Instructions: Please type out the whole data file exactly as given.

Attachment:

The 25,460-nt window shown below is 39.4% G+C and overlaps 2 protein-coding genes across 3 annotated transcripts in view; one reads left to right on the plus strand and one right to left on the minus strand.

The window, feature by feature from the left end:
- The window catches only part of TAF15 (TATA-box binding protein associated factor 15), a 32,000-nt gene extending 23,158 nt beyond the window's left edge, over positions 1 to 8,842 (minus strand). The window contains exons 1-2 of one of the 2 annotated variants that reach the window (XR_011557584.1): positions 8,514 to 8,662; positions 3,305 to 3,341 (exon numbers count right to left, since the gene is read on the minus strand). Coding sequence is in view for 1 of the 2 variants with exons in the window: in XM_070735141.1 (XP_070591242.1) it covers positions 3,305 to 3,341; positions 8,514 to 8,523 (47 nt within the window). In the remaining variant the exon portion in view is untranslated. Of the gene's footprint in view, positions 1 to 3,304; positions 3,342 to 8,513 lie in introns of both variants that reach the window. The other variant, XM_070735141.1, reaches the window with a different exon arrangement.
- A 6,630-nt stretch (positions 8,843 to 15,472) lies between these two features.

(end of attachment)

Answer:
The 25,460-nt window shown below is 39.4% G+C and overlaps 2 protein-coding genes across 3 annotated transcripts in view; one reads left to right on the plus strand and one right to left on the minus strand.

The window, feature by feature from the left end:
- The window catches only part of TAF15 (TATA-box binding protein associated factor 15), a 32,000-nt gene extending 23,158 nt beyond the window's left edge, over positions 1 to 8,842 (minus strand). The window contains exons 1-2 of one of the 2 annotated variants that reach the window (XR_011557584.1): positions 8,514 to 8,662; positions 3,305 to 3,341 (exon numbers count right to left, since the gene is read on the minus strand). Coding sequence is in view for 1 of the 2 variants with exons in the window: in XM_070735141.1 (XP_070591242.1) it covers positions 3,305 to 3,341; positions 8,514 to 8,523 (47 nt within the window). In the remaining variant the exon portion in view is untranslated. Of the gene's footprint in view, positions 1 to 3,304; positions 3,342 to 8,513 lie in introns of both variants that reach the window. The other variant, XM_070735141.1, reaches the window with a different exon arrangement.
- A 6,630-nt stretch (positions 8,843 to 15,472) lies between these two features.